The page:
China Ban on Bitcoin Mining Fails Epically According to New Data

Bob Mason
Updated: May 17, 2022, 15:08 GMT+00:00

Bitcoin mining is back in the news this week, with new data showing China as the second largest bitcoin mining nation, despite an outright ban.

China and Bitcoin mining ban.

Key Insights:

  • In 2021, China imposed an outright ban on bitcoin (BTC) mining, leading to a material shift in the mining landscape.
  • The ban pushed the US into the forefront of crypto mining, which led to a sharp increase in lawmaker scrutiny.
  • Today’s data, however, reveals a China bounce back in bitcoin mining despite an ongoing ban.

In July of last year, the Chinese government banned Bitcoin (BTC) mining. Aside from Beijing’s position on cryptos in general, the ban supported China’s goal of becoming carbon neutral by 2060.

The Cambridge Centre for Alternative Finance released data in August, showing China’s bitcoin mining hashrate at zero.

Since the ban, however, there have been plenty of reports of illegal mining activity in the country and government efforts to clamp down on mining.

In March, we reported on Beijing calling on provinces to crack down on mining activity, with seizures highlighting underground mining activity rife across the country.

China Bounces Back to Become Second Largest Bitcoin Mining Nation

Today, the Cambridge Centre for Alternative Finance released new crypto mining data that may alarm the Chinese government.

According to the latest numbers, the US remained the largest bitcoin mining nation, based on January 2022 figures. The US bitcoin mining hashrate stood at 37.84%.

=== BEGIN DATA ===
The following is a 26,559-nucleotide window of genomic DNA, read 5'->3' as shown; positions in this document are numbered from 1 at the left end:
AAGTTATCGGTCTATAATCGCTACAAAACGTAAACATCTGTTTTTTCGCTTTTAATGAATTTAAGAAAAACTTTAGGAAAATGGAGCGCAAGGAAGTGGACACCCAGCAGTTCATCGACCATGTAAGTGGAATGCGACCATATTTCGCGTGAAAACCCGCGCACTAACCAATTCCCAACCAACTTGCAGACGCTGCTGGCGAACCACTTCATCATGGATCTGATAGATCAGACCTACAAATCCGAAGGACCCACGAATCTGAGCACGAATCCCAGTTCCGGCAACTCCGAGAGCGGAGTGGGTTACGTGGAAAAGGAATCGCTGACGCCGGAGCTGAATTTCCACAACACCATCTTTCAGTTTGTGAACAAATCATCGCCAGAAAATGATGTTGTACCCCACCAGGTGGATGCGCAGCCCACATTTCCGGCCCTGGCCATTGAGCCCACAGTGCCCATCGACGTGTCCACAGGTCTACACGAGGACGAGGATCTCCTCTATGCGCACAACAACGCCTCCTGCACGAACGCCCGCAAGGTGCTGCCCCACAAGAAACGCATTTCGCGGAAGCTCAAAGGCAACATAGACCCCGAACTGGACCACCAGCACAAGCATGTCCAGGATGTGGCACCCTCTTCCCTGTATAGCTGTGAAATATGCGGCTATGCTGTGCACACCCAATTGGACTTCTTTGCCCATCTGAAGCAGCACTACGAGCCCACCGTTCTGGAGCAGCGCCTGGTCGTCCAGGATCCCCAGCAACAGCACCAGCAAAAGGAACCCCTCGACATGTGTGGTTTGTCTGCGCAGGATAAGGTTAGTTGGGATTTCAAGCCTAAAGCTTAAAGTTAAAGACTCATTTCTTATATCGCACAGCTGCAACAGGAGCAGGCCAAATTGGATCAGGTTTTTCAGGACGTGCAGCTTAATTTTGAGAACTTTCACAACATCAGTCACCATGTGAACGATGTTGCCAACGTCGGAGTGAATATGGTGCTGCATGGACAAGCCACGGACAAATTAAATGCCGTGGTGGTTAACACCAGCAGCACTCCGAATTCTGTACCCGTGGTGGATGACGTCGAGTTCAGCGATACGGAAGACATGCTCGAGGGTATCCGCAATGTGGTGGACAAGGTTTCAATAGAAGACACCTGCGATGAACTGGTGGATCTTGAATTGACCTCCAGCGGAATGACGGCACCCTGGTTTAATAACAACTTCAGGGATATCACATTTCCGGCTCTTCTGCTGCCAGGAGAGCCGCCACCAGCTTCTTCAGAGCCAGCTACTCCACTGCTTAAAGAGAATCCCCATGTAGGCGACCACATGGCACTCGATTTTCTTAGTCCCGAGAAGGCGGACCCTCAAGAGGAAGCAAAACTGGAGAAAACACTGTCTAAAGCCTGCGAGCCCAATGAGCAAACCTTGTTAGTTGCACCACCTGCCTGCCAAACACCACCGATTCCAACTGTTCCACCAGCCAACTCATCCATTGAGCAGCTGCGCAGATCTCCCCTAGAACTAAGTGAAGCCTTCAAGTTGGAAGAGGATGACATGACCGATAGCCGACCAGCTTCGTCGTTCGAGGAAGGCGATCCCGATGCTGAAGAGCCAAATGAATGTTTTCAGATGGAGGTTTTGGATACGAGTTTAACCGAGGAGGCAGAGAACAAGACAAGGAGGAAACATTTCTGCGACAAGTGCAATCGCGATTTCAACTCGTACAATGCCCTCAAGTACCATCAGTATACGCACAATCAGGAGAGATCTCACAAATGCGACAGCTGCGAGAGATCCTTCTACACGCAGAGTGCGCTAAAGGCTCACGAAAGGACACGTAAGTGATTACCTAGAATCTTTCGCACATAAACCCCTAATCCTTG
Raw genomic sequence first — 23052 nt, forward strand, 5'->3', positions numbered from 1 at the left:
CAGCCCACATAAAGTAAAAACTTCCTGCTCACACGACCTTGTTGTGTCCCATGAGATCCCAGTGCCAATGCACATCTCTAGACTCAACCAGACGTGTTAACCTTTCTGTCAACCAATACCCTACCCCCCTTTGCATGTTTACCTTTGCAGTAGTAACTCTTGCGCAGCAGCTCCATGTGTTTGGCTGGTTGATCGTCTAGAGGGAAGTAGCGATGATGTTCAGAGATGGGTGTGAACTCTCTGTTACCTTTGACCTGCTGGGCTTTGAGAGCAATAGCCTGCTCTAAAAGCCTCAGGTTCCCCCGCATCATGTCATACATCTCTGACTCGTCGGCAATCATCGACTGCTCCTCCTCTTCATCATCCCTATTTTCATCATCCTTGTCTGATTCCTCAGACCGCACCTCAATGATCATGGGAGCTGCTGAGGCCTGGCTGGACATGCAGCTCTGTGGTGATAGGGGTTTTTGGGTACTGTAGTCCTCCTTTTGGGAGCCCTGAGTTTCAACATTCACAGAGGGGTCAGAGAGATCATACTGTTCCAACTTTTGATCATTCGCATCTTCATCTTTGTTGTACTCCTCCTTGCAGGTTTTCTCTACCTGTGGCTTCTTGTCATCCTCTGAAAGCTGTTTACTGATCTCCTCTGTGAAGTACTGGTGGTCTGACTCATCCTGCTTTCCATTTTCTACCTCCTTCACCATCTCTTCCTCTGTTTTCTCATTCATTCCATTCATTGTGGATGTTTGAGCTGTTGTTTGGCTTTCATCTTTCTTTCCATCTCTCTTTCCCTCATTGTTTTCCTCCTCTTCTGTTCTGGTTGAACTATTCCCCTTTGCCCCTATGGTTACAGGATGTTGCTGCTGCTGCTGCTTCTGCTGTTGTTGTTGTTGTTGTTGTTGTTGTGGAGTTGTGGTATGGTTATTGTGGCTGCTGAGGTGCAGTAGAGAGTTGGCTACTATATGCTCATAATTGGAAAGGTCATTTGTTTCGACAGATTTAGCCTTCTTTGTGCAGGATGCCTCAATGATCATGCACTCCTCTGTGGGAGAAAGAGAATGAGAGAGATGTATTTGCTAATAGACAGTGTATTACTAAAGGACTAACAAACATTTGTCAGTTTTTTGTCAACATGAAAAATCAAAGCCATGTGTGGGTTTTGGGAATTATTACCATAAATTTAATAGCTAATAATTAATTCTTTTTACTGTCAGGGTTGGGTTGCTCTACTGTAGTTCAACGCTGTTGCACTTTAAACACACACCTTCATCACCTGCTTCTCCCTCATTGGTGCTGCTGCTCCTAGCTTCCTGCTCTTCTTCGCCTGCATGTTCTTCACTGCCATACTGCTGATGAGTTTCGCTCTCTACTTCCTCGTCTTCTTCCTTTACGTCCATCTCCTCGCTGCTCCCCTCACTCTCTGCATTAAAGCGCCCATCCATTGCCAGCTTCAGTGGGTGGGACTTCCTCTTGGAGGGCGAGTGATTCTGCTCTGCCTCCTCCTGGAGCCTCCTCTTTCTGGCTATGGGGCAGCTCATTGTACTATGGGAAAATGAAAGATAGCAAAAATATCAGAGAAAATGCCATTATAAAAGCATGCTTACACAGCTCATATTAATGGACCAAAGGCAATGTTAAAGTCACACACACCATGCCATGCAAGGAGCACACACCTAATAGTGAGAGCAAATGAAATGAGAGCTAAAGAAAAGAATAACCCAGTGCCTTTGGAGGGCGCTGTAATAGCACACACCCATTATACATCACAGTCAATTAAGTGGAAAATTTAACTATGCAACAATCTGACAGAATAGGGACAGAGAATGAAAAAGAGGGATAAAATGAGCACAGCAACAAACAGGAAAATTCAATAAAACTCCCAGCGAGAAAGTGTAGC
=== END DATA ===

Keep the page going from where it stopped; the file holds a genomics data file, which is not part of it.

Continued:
China, however, saw its hashrate jump from 0% (Aug-2021) to 21.11%, ranking it the second largest bitcoin mining nation.

Efforts to clamp down on illegal bitcoin mining appear to have failed. More significantly, the recent surge in fuel prices may have forced miners to return home in search of cheaper energy prices.

Following the efforts to clamp down on illegal mining, Beijing is unlikely to stay quiet for long. Moving to other geographies, including the US, may also prove more challenging than last summer.

Before China’s ban, the US had a bitcoin mining hash rate of below 20% before jumping to 35.4% as of August 2021.

This time around, the return of bitcoin miners to China has had a muted impact on the US.

The latest figures come as proof-of-work mining draws more scrutiny from US lawmakers.

The US Remains the Largest Bitcoin Miner Despite Lawmaker Scrutiny

In January, lawmakers targeted proof-of-work and bitcoin mining, in particular. Democrats took an anti-bitcoin stance to support US President Joe Biden’s environmental goals.

After re-joining the Paris Agreement, the US has a goal of reaching net-zero emissions by 2050.

Attitudes vary across the country, however, with some states being more crypto-friendly than others.

As of December 2021, Georgia was the largest mining state, with a hashrate of 30.76%.

Other notables included Texas (11.22%), Kentucky (10.93%), and New York (9.77%).

Last month, New York lawmakers made the news, with a new bill aiming to push bitcoin miners into renewable energy. The bill blocks new crypto mining companies from non-renewable energy crypto mining.

Such is the clamor over carbon-sourced bitcoin mining that US lawmakers even called on the Environmental Protection Agency to target firms infringing on environmental laws.

While US lawmakers target bitcoin mining in the corridors of Capitol Hill, Beijing is unlikely to be so subtle.

About the Author

Bob Masonauthor

With over 20 years of experience in the finance industry, Bob has been managing regional teams across Europe and Asia and focusing on analytics across both corporate and financial institutions. Currently he is covering developments relating to the financial markets, including currencies, commodities, alternative asset classes, and global equities.

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